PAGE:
Remember Me
Or use your Academic/Social account:


Or use your Academic/Social account:


You have just completed your registration at OpenAire.

Before you can login to the site, you will need to activate your account. An e-mail will be sent to you with the proper instructions.


Please note that this site is currently undergoing Beta testing.
Any new content you create is not guaranteed to be present to the final version of the site upon release.

Thank you for your patience,
OpenAire Dev Team.

Close This Message


Verify Password:
Verify E-mail:
*All Fields Are Required.
Please Verify You Are Human:
fbtwitterlinkedinvimeoflicker grey 14rssslideshare1
Fischer, Claude (2014)
Publisher: Co-Action Publishing
Journal: Tellus A
Languages: English
Types: Article
Sensitivity of forecasts with respect to initial conditions is an intermediate step in studies dealing with the impact of features in the initial conditions, or of observations in a data assimilation system, on the quality of the forecast. The sensitivity diagnostics however are obtained as approximations, and various formulations have been proposed over recent years. Since the sensitivity is assessed by computing a distance measure, the corresponding cost function can be estimated by a Taylor expansion. More recently, quadrature formulations have also been proposed. In this paper, these two approaches are re-assessed and attention is paid to specific assumptions made in those developments: the sometimes conflicting use of assumptions of linearity, the way non-linear aspects are taken into account and the relative formal merits of each technique. The presence, omission or absence of the second-order model derivative is also addressed. Eventually, a proposal for extending sensitivity diagnostics in a non-linear iterative context is made. The various diagnostics are illustrated and discussed in the framework of the Lorenz 96 toy model, for which both the first- and second-order model derivatives have been implemented. Several initial condition states are obtained by the means of a four-dimensional variational assimilation (4D-Var) algorithm. The sensitivity diagnostics are presented with respect to the observed dynamical model regime as verification time, beyond the assimilation window, is increased: respectively for a quasi-linear, a weakly non-linear and an early-phase, starting non-linear regime. The numerical results suggest that quadrature-based approximations of cost function reduction are more robust than Taylor-expansion-based ones. Furthermore, the quadrature-based diagnostics do not require the usual omission or simplification of high-order derivatives. A straightforward extension to an iterative context also is possible and illustrated.Keywords: four-dimensional variational assimilation, forecast sensitivity to initial conditions, quadrature estimates, Lorenz 96 model(Published: 23 January 2014)Citation: Tellus A 2014, 66, 20496, http://dx.doi.org/10.3402/tellusa.v66.20496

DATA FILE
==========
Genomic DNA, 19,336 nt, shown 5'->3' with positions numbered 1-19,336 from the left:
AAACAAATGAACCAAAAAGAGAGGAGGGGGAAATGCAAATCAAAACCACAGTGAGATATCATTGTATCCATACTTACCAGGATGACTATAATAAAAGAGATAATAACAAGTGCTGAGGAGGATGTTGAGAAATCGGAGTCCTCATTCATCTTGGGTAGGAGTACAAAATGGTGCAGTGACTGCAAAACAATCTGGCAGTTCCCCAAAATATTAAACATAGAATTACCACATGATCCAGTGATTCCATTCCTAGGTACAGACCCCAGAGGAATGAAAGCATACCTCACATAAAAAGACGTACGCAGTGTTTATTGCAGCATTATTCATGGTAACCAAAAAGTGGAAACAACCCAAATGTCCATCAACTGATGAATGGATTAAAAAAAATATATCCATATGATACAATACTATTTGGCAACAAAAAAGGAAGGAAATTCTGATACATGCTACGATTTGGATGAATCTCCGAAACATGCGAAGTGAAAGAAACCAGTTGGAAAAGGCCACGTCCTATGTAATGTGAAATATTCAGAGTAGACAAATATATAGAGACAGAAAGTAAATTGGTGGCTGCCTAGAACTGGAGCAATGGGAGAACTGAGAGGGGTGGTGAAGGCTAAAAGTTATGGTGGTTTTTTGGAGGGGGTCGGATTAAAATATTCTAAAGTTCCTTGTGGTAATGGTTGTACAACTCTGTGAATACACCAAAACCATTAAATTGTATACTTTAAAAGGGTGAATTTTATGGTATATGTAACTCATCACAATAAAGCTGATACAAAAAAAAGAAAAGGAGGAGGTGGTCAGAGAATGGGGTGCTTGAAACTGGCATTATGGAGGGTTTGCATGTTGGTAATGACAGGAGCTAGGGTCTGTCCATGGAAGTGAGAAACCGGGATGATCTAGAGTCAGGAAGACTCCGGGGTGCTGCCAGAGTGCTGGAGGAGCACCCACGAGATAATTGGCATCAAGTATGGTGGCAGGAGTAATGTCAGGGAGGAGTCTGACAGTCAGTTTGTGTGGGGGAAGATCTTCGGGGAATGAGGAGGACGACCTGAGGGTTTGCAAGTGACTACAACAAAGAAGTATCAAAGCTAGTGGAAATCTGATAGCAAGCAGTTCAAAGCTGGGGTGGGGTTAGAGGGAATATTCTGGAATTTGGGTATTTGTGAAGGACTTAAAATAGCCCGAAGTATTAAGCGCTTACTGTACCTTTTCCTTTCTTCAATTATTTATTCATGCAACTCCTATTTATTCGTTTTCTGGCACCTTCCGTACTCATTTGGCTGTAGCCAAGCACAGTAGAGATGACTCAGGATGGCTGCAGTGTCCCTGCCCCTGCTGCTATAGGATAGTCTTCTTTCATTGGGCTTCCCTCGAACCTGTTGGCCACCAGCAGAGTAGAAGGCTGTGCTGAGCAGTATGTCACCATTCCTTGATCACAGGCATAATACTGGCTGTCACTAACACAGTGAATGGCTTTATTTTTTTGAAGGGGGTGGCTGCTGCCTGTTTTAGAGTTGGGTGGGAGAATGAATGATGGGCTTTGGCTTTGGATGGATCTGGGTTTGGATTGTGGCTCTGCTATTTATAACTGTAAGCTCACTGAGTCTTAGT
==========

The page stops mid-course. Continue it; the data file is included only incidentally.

Share - Bookmark

Cite this article

Collected from